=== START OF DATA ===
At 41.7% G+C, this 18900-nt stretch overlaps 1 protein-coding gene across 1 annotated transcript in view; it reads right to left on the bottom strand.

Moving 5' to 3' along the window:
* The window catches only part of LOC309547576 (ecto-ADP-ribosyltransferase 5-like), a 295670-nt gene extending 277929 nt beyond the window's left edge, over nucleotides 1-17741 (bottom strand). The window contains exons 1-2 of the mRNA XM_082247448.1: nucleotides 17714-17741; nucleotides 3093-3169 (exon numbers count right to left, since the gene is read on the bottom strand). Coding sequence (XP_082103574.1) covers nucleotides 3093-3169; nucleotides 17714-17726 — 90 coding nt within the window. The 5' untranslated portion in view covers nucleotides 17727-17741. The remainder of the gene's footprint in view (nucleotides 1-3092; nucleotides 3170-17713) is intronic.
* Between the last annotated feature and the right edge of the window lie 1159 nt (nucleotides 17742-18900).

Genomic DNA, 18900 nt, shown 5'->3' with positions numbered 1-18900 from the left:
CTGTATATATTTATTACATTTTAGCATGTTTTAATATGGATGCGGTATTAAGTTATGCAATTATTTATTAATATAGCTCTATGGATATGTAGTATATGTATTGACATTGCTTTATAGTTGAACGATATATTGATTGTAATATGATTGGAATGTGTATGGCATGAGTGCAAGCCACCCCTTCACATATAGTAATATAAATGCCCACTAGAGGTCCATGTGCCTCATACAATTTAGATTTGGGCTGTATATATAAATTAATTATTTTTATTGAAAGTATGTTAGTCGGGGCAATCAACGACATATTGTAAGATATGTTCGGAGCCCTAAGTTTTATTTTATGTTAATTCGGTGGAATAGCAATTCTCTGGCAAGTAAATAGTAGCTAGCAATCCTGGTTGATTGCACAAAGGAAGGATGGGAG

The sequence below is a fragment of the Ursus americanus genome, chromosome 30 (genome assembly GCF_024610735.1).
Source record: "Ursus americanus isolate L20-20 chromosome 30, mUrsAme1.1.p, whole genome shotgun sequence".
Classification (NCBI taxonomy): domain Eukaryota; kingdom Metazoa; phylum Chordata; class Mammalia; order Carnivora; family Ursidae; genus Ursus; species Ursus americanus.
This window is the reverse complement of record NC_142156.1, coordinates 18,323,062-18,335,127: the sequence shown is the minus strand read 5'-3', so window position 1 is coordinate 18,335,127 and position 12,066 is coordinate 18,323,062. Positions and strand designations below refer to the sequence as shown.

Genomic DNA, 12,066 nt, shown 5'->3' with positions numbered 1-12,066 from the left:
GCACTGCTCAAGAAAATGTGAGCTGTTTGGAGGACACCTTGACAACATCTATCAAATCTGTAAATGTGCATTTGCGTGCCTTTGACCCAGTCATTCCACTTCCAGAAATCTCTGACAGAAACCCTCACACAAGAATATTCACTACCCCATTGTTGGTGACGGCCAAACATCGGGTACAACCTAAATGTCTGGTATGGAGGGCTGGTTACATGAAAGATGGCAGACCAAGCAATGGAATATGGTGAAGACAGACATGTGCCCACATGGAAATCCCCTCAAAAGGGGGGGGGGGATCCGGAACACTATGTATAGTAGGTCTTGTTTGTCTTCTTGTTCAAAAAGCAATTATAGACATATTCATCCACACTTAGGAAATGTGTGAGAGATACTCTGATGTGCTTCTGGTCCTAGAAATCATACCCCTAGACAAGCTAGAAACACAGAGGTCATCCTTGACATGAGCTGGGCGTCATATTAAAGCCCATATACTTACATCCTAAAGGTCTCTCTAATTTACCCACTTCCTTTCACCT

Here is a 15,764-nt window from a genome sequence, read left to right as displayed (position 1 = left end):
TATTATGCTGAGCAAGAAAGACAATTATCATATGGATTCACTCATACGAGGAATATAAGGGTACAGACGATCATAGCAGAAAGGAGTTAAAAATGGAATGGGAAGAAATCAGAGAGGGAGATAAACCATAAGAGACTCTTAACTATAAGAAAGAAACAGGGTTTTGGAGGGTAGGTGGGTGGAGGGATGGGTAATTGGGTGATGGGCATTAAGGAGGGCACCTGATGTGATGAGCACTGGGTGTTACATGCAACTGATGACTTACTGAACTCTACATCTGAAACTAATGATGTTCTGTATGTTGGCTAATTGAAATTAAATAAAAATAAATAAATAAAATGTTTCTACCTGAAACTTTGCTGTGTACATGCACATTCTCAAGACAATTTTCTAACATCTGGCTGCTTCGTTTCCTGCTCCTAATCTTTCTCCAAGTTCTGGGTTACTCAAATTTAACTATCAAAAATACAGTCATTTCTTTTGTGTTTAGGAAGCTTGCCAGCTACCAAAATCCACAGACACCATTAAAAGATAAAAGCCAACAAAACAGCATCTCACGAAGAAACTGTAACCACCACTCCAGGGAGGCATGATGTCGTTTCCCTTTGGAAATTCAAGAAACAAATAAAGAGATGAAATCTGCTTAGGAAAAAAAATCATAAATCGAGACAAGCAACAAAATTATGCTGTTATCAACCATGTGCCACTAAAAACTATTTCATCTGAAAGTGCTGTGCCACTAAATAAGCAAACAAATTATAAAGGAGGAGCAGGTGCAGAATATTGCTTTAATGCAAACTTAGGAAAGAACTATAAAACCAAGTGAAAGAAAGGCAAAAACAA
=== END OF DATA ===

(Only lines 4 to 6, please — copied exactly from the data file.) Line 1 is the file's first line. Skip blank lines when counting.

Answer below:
* Between the last annotated feature and the right edge of the window lie 1159 nt (nucleotides 17742-18900).

Genomic DNA, 18900 nt, shown 5'->3' with positions numbered 1-18900 from the left:
CTGTATATATTTATTACATTTTAGCATGTTTTAATATGGATGCGGTATTAAGTTATGCAATTATTTATTAATATAGCTCTATGGATATGTAGTATATGTATTGACATTGCTTTATAGTTGAACGATATATTGATTGTAATATGATTGGAATGTGTATGGCATGAGTGCAAGCCACCCCTTCACATATAGTAATATAAATGCCCACTAGAGGTCCATGTGCCTCATACAATTTAGATTTGGGCTGTATATATAAATTAATTATTTTTATTGAAAGTATGTTAGTCGGGGCAATCAACGACATATTGTAAGATATGTTCGGAGCCCTAAGTTTTATTTTATGTTAATTCGGTGGAATAGCAATTCTCTGGCAAGTAAATAGTAGCTAGCAATCCTGGTTGATTGCACAAAGGAAGGATGGGAG